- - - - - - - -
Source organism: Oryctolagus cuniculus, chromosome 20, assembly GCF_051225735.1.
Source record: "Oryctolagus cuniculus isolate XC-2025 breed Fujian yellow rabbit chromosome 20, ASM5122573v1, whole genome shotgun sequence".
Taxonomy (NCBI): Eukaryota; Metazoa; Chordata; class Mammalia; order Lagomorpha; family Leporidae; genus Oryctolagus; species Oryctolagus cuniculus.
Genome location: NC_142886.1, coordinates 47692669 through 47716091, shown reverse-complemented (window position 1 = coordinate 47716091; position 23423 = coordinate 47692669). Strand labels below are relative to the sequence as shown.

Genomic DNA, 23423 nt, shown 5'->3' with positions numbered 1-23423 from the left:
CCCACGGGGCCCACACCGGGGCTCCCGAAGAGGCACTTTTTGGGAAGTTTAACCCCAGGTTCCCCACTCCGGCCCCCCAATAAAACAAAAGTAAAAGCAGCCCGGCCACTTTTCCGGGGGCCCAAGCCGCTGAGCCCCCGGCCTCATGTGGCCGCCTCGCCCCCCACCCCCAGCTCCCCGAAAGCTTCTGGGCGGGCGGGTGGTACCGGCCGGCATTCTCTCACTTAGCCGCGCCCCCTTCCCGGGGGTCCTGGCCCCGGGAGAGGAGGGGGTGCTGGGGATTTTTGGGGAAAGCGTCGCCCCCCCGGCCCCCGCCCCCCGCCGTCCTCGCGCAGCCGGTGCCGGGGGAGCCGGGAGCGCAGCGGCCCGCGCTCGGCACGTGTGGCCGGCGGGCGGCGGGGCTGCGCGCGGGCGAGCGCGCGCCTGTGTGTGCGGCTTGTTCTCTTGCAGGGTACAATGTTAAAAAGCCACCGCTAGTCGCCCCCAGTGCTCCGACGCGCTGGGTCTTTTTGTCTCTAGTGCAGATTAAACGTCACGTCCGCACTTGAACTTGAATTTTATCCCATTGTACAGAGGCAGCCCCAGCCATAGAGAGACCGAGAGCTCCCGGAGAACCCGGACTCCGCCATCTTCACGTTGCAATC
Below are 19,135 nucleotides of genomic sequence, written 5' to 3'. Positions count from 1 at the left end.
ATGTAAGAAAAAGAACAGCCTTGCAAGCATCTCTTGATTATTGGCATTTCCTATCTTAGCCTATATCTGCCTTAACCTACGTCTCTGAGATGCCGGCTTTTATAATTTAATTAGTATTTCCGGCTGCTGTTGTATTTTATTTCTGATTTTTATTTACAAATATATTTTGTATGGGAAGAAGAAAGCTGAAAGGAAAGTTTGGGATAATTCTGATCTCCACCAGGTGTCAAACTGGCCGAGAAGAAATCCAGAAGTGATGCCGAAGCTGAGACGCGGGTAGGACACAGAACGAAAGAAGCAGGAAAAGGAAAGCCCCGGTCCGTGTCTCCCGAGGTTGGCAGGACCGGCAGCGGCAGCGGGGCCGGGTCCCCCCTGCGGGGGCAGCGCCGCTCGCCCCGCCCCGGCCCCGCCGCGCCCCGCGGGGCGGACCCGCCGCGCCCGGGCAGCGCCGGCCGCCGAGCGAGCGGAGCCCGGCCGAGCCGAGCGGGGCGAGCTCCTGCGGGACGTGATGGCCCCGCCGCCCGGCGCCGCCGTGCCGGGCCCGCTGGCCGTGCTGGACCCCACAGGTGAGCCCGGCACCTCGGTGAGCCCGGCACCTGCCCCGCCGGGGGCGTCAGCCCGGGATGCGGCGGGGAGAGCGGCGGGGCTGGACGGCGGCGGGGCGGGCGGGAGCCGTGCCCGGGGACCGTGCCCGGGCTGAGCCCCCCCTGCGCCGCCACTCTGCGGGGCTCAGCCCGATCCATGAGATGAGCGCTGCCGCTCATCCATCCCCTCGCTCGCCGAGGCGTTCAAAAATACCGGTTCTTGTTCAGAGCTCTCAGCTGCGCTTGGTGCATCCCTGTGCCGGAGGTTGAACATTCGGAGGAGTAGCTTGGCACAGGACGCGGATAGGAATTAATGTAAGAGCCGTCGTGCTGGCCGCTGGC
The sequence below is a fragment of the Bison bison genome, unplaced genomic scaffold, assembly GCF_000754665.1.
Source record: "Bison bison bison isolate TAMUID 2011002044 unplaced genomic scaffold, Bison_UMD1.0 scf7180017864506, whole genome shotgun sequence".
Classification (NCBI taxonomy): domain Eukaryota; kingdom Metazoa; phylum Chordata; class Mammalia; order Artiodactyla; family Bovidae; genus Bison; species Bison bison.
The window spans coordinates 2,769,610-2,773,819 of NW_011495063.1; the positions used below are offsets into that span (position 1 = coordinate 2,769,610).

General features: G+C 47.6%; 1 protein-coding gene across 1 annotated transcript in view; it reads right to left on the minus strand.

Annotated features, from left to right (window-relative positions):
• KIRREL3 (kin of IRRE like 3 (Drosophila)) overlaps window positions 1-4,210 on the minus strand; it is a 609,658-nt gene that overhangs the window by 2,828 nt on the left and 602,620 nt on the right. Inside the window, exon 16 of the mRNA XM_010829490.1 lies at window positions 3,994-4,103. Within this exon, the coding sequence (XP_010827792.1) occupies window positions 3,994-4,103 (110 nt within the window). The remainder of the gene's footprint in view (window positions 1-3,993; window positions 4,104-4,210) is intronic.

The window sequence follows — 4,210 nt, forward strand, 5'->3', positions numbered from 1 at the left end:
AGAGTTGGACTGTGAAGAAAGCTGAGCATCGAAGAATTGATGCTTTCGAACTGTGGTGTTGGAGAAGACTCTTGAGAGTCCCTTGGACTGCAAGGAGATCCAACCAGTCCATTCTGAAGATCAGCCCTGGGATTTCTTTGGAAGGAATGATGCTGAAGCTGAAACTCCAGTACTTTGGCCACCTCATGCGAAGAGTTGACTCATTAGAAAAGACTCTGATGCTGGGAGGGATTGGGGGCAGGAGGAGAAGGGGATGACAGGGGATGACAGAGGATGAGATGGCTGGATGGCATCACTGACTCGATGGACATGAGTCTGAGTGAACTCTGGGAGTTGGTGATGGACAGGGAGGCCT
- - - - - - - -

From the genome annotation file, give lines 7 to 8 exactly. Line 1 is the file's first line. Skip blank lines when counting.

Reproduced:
Below are 19,135 nucleotides of genomic sequence, written 5' to 3'. Positions count from 1 at the left end.
ATGTAAGAAAAAGAACAGCCTTGCAAGCATCTCTTGATTATTGGCATTTCCTATCTTAGCCTATATCTGCCTTAACCTACGTCTCTGAGATGCCGGCTTTTATAATTTAATTAGTATTTCCGGCTGCTGTTGTATTTTATTTCTGATTTTTATTTACAAATATATTTTGTATGGGAAGAAGAAAGCTGAAAGGAAAGTTTGGGATAATTCTGATCTCCACCAGGTGTCAAACTGGCCGAGAAGAAATCCAGAAGTGATGCCGAAGCTGAGACGCGGGTAGGACACAGAACGAAAGAAGCAGGAAAAGGAAAGCCCCGGTCCGTGTCTCCCGAGGTTGGCAGGACCGGCAGCGGCAGCGGGGCCGGGTCCCCCCTGCGGGGGCAGCGCCGCTCGCCCCGCCCCGGCCCCGCCGCGCCCCGCGGGGCGGACCCGCCGCGCCCGGGCAGCGCCGGCCGCCGAGCGAGCGGAGCCCGGCCGAGCCGAGCGGGGCGAGCTCCTGCGGGACGTGATGGCCCCGCCGCCCGGCGCCGCCGTGCCGGGCCCGCTGGCCGTGCTGGACCCCACAGGTGAGCCCGGCACCTCGGTGAGCCCGGCACCTGCCCCGCCGGGGGCGTCAGCCCGGGATGCGGCGGGGAGAGCGGCGGGGCTGGACGGCGGCGGGGCGGGCGGGAGCCGTGCCCGGGGACCGTGCCCGGGCTGAGCCCCCCCTGCGCCGCCACTCTGCGGGGCTCAGCCCGATCCATGAGATGAGCGCTGCCGCTCATCCATCCCCTCGCTCGCCGAGGCGTTCAAAAATACCGGTTCTTGTTCAGAGCTCTCAGCTGCGCTTGGTGCATCCCTGTGCCGGAGGTTGAACATTCGGAGGAGTAGCTTGGCACAGGACGCGGATAGGAATTAATGTAAGAGCCGTCGTGCTGGCCGCTGGC